Q&A with Natalie Gibbs
Occupation: Audiologist, Hearing Solutions Warner Robins ENT Associates
Q: How many people in the U.S. have hearing loss — who are they?
A: I’ll put it this way: I deal mostly with geriatric patients — adult and geriatric — because they’re the largest group. In America, over half those over 55 have hearing loss needing treatment by an audiologist, and among those over 70, it’s two thirds. I see kids, of course, but reflecting the need I mostly see geriatric adults.
Q: What does it look like among children?
A: The prevalence of hearing loss is less, about one to six per thousand. Hearing problems are a leading birth defect with about two to three children out of a thousand born with a detectable hearing loss.
Q: So you’re geared toward older patients?
A: I trained across the spectrum and have masters and a doctorate degrees in audiology, but I certainly trained and love treating my older patients. And I love my veterans and their spouses. I grew up a spoiled brat not knowing what our veterans did and that without them we’d all have nothing. I studied across the street from a veterans facility and worked there, and it really opened my eyes. And it really prepared me to serve here in this area, too.
Q: What’s the leading cause of hearing loss?
A: Essentially, there are two big ones. Presbycusis is one. It’s hearing loss due to aging. It mainly affects high frequency hearing, which affects the clarity, making it harder hearing or understanding speech. Most patients come saying I can hear, I just can’t hear clearly.
Q: And the second?
A: Noise induced hearing loss. Being exposed to loud noise. It comes from volume and time exposed to it.
Q: At what level is hearing damaged?
A: Eighty-five decibels is the terrible number. The U.S. Occupational Safety and Health Administration has regulations for sound levels relative to time exposed. Hearing protection is critical at that level.
Q: So what’s an 85 decibel noise?
A: People are surprised, but something as common as a vacuum cleaner can be up to 85 decibels, and lawn mowers are typically rated around 90 decibels. I run a vacuum at home but not that much. If I ran a powerful vacuum for long periods at say, a hotel, I would definitely wear hearing protecting. Power tools can easily be in that range and even some sewing machines.
Q: And length of time matters?
A: Even levels under 85 decibels that are constant can be an issue. OSHA regulations have mandates for hearing protection and for the time you can work exposed at constant levels. At 85 decibels with hearing protection, it’s eight hours. By 90 decibels, it’s half that. At 94 decibels, it’s just one hour.
Q: What are examples of some common levels?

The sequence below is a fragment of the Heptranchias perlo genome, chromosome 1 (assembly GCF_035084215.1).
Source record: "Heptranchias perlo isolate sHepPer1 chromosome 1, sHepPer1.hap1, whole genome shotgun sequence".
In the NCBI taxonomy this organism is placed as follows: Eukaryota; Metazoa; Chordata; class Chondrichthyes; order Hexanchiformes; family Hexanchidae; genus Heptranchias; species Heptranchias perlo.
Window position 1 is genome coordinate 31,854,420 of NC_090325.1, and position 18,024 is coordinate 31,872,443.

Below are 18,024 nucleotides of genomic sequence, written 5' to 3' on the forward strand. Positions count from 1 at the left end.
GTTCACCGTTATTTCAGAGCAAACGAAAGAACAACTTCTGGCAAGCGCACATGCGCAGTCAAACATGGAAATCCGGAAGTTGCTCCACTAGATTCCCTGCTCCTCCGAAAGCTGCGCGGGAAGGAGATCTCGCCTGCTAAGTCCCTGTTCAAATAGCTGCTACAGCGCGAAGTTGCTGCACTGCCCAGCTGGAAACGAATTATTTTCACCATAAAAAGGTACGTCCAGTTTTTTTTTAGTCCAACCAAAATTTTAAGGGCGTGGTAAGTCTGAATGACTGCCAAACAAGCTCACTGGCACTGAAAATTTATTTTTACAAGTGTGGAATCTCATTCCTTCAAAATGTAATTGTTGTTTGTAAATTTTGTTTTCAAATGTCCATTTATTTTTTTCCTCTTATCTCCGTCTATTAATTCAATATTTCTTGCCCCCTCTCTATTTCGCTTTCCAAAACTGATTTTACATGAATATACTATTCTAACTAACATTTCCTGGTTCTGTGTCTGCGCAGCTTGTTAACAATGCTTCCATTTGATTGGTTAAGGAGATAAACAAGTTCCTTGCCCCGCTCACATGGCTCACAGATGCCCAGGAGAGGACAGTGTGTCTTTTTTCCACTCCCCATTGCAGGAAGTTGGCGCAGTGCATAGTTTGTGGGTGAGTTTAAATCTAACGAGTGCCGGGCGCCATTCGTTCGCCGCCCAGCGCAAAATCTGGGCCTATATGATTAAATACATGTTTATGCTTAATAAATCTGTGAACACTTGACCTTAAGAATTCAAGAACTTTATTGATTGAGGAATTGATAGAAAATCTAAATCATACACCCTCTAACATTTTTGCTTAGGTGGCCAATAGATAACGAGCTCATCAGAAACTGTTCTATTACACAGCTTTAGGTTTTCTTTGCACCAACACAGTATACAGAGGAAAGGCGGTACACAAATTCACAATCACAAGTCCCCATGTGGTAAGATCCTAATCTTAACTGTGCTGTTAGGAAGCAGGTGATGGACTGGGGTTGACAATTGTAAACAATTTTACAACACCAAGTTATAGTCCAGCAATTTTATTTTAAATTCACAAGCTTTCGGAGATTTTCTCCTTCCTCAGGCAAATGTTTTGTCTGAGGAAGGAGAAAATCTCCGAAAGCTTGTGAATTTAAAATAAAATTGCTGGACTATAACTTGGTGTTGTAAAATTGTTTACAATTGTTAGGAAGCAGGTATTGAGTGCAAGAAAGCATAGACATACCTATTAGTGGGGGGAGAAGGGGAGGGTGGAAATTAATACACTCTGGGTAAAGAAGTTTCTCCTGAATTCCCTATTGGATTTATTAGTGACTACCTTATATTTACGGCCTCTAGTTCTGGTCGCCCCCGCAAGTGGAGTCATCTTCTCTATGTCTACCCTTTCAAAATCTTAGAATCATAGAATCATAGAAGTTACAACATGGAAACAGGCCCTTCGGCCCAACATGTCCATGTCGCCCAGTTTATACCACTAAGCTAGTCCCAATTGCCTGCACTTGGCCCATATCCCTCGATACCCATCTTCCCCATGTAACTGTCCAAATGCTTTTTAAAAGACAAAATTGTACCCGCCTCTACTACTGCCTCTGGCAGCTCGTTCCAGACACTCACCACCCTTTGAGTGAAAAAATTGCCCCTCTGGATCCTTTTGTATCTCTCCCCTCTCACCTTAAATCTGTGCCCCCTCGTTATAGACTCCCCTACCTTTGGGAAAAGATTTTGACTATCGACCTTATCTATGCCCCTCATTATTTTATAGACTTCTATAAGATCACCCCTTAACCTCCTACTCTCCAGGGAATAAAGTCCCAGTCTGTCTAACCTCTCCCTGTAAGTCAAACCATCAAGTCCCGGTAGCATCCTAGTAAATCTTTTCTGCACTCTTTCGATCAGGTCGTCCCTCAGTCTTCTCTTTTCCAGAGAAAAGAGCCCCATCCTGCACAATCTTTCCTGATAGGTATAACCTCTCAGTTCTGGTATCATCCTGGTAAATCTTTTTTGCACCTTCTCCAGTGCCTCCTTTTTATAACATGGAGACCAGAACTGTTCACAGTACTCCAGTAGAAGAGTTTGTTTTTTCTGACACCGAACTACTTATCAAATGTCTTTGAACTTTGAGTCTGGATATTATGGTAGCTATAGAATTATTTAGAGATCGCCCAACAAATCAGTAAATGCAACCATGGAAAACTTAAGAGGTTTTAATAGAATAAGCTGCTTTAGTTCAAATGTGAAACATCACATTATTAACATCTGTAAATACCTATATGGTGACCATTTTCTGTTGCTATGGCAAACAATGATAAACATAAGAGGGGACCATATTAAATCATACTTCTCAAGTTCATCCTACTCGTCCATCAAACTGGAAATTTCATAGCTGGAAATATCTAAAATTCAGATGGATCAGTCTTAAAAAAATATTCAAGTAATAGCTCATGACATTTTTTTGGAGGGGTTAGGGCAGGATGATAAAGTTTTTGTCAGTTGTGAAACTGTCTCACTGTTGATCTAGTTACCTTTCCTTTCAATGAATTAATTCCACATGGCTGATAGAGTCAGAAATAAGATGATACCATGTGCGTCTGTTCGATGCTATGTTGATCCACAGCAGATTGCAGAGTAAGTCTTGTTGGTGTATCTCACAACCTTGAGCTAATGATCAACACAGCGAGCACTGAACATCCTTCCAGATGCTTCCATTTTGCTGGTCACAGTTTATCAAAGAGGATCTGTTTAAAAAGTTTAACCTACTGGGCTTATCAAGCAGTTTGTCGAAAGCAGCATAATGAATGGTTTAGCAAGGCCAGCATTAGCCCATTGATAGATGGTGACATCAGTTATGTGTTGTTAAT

A: A jet taking off is rated at 140 decibels and instant hearing loss can happen at that level. Exposure over time is harmful, but I’ve had people come in with hearing loss from just one gun blast.
Q: What are firearms rated?
A: Every firearm pretty much makes noise over 140 decibels. A smaller .22-caliber rifle is around 140 decibels while bigger bore rifles and pistols are 175 decibels and more.
Q: Other examples?
A: On the low end, a watch ticking is 20 decibels. Normal conversation is probably 55 to 65 decibels. A bulldozer sitting idling is right around 85 decibels and thunder is up around 120. We think of industrial levels, but you need to think about at home, too. Pumping up your personal listening device can easily get above 100 decibels. But chainsaws and leaf blowers get loud, too. It’s easy to grab one of those and use it without thinking and use for longer than you think. Hearing protection is critical even then. Rock concerts have been known to get up to 120 decibels.
Q: Have there been increases in hearing loss in the population through the years with the advent of Walkmans and iPods and louder music?
A: Definitely. That’s even with better safeguards and hearing protection. You’d think those developments would decrease it, but we see increase through workplace and recreational exposure to loud noise.
Q: As far as causes, is the natural aging loss the main cause or noise exposure?
A: Both. The factors are so closely tied, you can’t just tease out one from the other.
Q: What steps can people take to protect from hearing loss?
A: Follow the rules, follow OSHA regulations at work and use good sense at home. Wear hearing protection. I can’t say it enough. If in doubt, use it. If you think you have hearing loss, get it checked — the sooner the better. Catching it earlier is important. Even if you suspect nothing, by age 55 I definitely recommend getting a test. It provides a good baseline for the future.
Q: Are there remedies?
A: Even for severe loss, yes. It starts with an audiologist doing a hearing test and seeing where the breakdown is. There are remedies at every level. It may be just wax buildup or fluid in the middle ear. It may be permanent damage that requires a hearing aid. There’s a world of solutions to improve hearing. Even patients with deafness can find solutions through things like a Cochlear implant.
Q: Your best advice to people about their hearing?
A: Wear hearing protection and don’t wait to treat a problem. Get a hearing test and treat problems early. And if you have hearing aids wear them. Wear then every day.
Answers may have been edited for length and clarity.